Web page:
I need help with the attached to add toward changes in the health field that would apply towards each of the 3 theories. I have those theories and instructions in the attachment.
The name of each theoretical model is listed below. I just need help with a description of the type of change situation in the health field where each theoretical model best applies. I need at least a paragraph or two for each change model for each theory.
Goal Setting Theory- Gary Latham and Edwin Locke (1983).
Setting the goal-
Should have two main characteristics which are
1. The goals should be specific and measurable.
2. The goal should be challenging yet attainable.
Determining goals for an employee
1. Use time and motion studies to set appropriate goal levels.
2. Setting future goal levels based on past performance levels.
3. Allow employee to jointly set goal.
4. Determining goals by external forces.
5. Determine long-term goals as determined by organizations Board of Trustees.
Obtaining the goals.
1. Managers need to make sure that employees remain committed to goals.
2. Appropriate pay and incentives.
3. Reinforcement to receive satisfaction for reaching goals.
4. Reinforcement acceptance for future goals.
1. Perception of themselves not being able to obtain goals.
2. Need for training.
3. No relationship between personal benefits and goals.
Providing Support Elements.
1. Adequate resources provided
2. Company policies and procedures must not create barriers.
3. Employees must trust managers that are supportive.
4. Action plan must be provided with agreed upon goals.
5. Employee must have access to the status of their goals.
Expectancy Theory-Victor Vroom (1964)
For managers the Expectancy Theory is very useful as it helps to understand a worker's behavior and why they would lack in motivation.
Valence- Strength of an individual's want, need, or dislike, for a particular outcome.
Instrumentality- An individual's perception that his or her performance is related to other outcomes, which are either negative or positive.
Expectancy- Individual's perception that their effort will positively influence their performance.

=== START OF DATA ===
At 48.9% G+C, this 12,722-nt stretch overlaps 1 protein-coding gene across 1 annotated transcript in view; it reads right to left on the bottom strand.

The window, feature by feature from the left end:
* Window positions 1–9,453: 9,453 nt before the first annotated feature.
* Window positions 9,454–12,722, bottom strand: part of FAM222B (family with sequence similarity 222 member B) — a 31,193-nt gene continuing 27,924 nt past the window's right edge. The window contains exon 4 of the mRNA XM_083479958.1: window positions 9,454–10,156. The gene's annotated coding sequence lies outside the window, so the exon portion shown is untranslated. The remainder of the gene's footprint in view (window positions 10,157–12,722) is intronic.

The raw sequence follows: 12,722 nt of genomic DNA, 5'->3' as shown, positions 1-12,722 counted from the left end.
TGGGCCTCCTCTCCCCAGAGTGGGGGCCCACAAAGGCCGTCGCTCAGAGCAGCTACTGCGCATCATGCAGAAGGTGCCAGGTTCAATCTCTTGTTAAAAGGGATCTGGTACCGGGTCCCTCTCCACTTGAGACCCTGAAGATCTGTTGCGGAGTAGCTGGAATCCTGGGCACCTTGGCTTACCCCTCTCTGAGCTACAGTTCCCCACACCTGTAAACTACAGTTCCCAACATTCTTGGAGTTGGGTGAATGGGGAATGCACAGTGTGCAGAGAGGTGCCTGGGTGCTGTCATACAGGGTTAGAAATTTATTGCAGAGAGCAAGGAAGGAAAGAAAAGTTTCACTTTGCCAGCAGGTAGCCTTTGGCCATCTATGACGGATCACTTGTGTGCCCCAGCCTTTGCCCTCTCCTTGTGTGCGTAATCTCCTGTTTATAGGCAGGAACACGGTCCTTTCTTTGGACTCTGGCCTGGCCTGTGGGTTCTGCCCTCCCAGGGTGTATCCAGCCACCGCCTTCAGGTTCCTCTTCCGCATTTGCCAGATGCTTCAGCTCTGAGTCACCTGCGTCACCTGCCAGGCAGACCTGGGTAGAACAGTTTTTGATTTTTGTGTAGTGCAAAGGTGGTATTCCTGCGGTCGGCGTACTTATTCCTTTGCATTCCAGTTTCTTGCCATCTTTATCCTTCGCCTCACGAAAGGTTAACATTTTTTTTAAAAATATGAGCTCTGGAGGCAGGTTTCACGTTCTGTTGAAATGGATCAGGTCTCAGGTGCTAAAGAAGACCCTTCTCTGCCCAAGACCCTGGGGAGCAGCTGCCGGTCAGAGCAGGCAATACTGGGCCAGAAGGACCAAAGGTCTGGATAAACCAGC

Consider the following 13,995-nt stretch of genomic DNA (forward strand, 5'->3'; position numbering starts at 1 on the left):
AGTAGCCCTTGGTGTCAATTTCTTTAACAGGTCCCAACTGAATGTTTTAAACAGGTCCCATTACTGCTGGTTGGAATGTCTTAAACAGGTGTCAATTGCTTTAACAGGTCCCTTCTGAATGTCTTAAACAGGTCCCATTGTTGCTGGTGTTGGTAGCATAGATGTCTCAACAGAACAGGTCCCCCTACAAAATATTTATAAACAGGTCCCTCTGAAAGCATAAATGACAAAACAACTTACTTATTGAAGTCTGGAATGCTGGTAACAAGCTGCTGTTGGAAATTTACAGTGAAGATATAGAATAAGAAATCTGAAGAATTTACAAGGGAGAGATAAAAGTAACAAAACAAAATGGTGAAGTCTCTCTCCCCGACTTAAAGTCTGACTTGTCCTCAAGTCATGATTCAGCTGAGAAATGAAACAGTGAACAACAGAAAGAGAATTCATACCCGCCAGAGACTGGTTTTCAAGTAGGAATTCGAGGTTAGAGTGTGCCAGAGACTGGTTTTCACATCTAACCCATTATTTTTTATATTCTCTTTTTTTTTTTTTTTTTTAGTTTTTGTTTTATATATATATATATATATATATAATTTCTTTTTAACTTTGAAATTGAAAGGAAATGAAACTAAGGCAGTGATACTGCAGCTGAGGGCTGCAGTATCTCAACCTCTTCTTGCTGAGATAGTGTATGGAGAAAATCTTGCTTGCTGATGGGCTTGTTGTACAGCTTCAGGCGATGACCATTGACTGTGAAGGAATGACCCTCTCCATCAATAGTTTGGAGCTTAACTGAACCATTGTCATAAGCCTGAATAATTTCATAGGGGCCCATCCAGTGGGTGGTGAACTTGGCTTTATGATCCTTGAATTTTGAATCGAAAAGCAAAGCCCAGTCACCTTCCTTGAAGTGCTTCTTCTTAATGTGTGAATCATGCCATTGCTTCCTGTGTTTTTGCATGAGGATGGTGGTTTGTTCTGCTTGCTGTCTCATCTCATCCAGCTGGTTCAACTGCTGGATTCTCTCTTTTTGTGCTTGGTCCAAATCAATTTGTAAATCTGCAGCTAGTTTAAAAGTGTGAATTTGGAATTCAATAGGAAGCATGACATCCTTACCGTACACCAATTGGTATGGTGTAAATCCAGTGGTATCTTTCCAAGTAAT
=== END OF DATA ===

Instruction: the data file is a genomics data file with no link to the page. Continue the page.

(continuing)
Newsom (1990) summary of Expectancy Theory
The Nine C's
1. Challenge- How hard the employee has to work for a job well done.
2. Criteria- Making sure to communicate to the employee the difference between good and bad performance.
3. Compensation-Does the outcomes associated with good performance reward the employee?
4. Capability-Employees' ability to perform well.
5. Confidence- Does the employee believe they can perform well enough?
6. Credibility- Does the employee have the confidence in the managers to deliver what is promised?
7. Consistency- Other employees receive similar outcomes for good performance and others receive less for bad performance.
8. Cost- The cost of employee's time and effort to perform well.
9. Communication- Does management communicate well enough to work with the other C's?
Maslow's Hierarchy of Needs-Maslow (1954)
According to Maslow, humans have five needs and are driven to fulfill those needs.
1. Physiological- hunger /thirst.
2. Safety- security
3. Love and Belonging
5. Self actualization
Maslow states how to satisfy these basic needs in employees:
1. Physiological is adequate salary and working conditions.
2. Safety needs would be in job security, security for the future such as retirement, medical plans, and a safe working environment.
3. Love and belonging (affiliation needs)- positive interactions with co-workers and managers.
4. Self-Esteem needs- Recognition, promotions, decision making.
5. Self-Actualization-Self fulfillment from job, autonomy, ability to create and demonstrate innovation in challenging tasks.
Provide a description of the type of change situation in the health field where each theoretical model best applies.© BrainMass Inc. brainmass.com June 4, 2020, 3:18 am ad1c9bdddf